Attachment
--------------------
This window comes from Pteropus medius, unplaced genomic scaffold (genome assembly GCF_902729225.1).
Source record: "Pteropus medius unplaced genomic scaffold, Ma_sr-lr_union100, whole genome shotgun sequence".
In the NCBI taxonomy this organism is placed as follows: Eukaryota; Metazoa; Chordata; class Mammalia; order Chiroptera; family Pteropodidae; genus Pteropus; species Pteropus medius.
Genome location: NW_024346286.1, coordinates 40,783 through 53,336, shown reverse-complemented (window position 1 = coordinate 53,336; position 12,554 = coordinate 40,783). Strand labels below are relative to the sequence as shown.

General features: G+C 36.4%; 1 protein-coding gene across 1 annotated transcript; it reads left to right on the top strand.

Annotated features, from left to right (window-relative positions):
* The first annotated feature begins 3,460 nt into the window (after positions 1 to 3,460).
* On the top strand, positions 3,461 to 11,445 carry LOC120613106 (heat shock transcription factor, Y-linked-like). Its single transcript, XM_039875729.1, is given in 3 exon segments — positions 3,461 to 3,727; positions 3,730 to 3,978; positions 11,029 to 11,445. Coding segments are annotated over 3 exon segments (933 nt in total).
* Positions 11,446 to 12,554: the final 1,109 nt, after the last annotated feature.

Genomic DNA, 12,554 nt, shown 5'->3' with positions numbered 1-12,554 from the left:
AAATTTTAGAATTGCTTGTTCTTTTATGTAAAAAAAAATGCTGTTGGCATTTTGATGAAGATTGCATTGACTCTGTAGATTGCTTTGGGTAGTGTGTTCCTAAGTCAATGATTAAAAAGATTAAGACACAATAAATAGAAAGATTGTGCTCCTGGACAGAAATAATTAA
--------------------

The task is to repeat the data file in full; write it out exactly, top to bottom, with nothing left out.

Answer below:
This window comes from Pteropus medius, unplaced genomic scaffold (genome assembly GCF_902729225.1).
Source record: "Pteropus medius unplaced genomic scaffold, Ma_sr-lr_union100, whole genome shotgun sequence".
In the NCBI taxonomy this organism is placed as follows: Eukaryota; Metazoa; Chordata; class Mammalia; order Chiroptera; family Pteropodidae; genus Pteropus; species Pteropus medius.
Genome location: NW_024346286.1, coordinates 40,783 through 53,336, shown reverse-complemented (window position 1 = coordinate 53,336; position 12,554 = coordinate 40,783). Strand labels below are relative to the sequence as shown.

General features: G+C 36.4%; 1 protein-coding gene across 1 annotated transcript; it reads left to right on the top strand.

Annotated features, from left to right (window-relative positions):
* The first annotated feature begins 3,460 nt into the window (after positions 1 to 3,460).
* On the top strand, positions 3,461 to 11,445 carry LOC120613106 (heat shock transcription factor, Y-linked-like). Its single transcript, XM_039875729.1, is given in 3 exon segments — positions 3,461 to 3,727; positions 3,730 to 3,978; positions 11,029 to 11,445. Coding segments are annotated over 3 exon segments (933 nt in total).
* Positions 11,446 to 12,554: the final 1,109 nt, after the last annotated feature.

Genomic DNA, 12,554 nt, shown 5'->3' with positions numbered 1-12,554 from the left:
AAATTTTAGAATTGCTTGTTCTTTTATGTAAAAAAAAATGCTGTTGGCATTTTGATGAAGATTGCATTGACTCTGTAGATTGCTTTGGGTAGTGTGTTCCTAAGTCAATGATTAAAAAGATTAAGACACAATAAATAGAAAGATTGTGCTCCTGGACAGAAATAATTAA